It’s ‘Obi-Wan Kenobi’ part four and the show goes full ‘Episode IV’. Kenobi has to infiltrated an Imperial base and rescue Princess Leia. This all seems very familiar and even more so if you have played ‘Jedi Fallen Order’ as the climax of that game is borrowed liberally, too.
But I loved it. This is Star Wars comfort food and I could eat it all day. Star Wars is something that you fall in love with at a young age with an accepting eye. It’s mythic, broad stoke storytelling that’s designed for everyone to understand and enjoy. There are deeper and recurring themes if you want to look for them but it is designed to be seen by casual viewers as well as hard-core fans. I’m not saying Star Wars shouldn’t be criticised but it should be watch through a lens of was that fun and looked cool rather than does that make logical sense. If you are trying to make logic out of Star Wars your brain would have exploded before the end of the Original Trilogy.
A wounded Obi-Wan swims through murky waters without goggles or a light but he locates the entrance to the base. Does that make sense? No. Does it look cool? Yes.
Obi-Wan wanders around the Imperial based in his pseudo-Jedi grab. Would a disguise have been more sensible? Yes. Did Obi-Wan disguise himself on the Death Star? No and no one was complaining then.
Did Obi-Wan describe Stormtroopers as being accurate shots in ‘A New Hope’? Yes. Do they fail to shoot and kill him here, even when he has his back turned? Yes. People have complained that it didn’t make sense that Vader didn’t kill him in the previous episode and now about this. This is fictional storytelling. The history of entertainment would be a lot shorter if heroes died that easily. Plus there was enough up roar about the Grand Inquisitor getting stabbed and breaking Star Wars canon. Do people really think Obi-Wan should have died in these situations? This style of pulp fiction is designed to put our heroes in perilous situations that they just walk away from. It’s called dramatic license, it’s something that happens so regularly that there’s a term for it.
I might be sounding like an ‘Obi-Wan Kenobi’ apologist but it’s time to switch that adult brain off and just enjoy if you want to.
The big reveal and emotional gut punch of this episode is something that has been building since the first season of ‘Rebels’. The Mustafar system was described as “the place Jedi go to die” and here we witness the full meaning of that. When Obi-Wan realises that he is in a tomb of hunted Jedi it is a gasp out loud moment and a massive new bit of Star Wars canon. McGregor plays it perfectly with a shake to his voice. This is the lowest depth for Kenobi and from here it all becomes about him building himself up again.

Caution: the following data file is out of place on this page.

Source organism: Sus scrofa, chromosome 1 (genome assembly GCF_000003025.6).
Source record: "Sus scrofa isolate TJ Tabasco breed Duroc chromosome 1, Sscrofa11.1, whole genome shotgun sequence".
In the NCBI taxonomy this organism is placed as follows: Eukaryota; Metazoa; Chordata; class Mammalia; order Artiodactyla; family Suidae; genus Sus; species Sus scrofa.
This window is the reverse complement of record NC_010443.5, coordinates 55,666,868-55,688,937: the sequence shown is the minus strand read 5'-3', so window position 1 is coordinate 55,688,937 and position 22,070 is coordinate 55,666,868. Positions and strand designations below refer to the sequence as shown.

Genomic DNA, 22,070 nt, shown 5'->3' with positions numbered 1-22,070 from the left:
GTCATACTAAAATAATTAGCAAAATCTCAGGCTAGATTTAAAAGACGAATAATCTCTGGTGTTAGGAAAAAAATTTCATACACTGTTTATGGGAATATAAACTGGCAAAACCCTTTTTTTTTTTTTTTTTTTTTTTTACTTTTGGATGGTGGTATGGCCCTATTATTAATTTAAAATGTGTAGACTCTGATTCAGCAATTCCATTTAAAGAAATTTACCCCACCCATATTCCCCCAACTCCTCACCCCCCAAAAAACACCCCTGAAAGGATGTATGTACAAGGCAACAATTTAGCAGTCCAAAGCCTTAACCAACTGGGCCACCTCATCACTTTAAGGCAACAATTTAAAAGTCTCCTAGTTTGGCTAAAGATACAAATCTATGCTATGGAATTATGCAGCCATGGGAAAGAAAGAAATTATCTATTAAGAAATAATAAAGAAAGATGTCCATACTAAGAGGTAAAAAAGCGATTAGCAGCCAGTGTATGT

His desire to save Leia, who’s getting better with each episode, opens him up to the Force again, a Jedi’s power truly comes from their compassion for others. He starts the episode barely being able to move a small piece of metal and ends it by holding back the full weight of the ocean. Again, this is another thing that should be embraced and not complained about. Talk to people about ‘Jedi Fallen Order’ and most will say how great Vader is in it. That game finishes with a scene that mirrors what we get here. The glass in an underwater tunnel in the Inquisitor’s fortress is shattered and Vader uses the Force to stop the water but the distraction allows the heroes to escape. Here it’s Obi-Wan holding back the water to allow the escape but all you can hear is the vocal minority crying about the glass breaking being stupid and that Kenobi wouldn’t be strong enough. The whole point is to show his power growing and he is embracing who he is again.
While this is all coming across as a bit of a rant, I can see flaws in in the episode and most of it comes down to how it was shot. The technology that is being used, while effective, does have it’s limitations. The stages they shoot on are not large enough for big crowd scenes resulting in oddly composited shots and CGI extras that stand out a mile. The shots of ships taking off and landing also look flat and weightless with the model work from ‘The Empire Strikes Back’ looking better than what we get here. But while these effects aren’t cinema standard they are still better than the majority of other TV shows.
This episode tells us something new about Star Wars and delivers character development that brings Kenobi closer to where we first met him in 1977. Vader now knows where Kenobi is and we are now set up for a thrilling final two parts that will answer questions that have been hanging around for forty five years and give as the promised rematch of the century.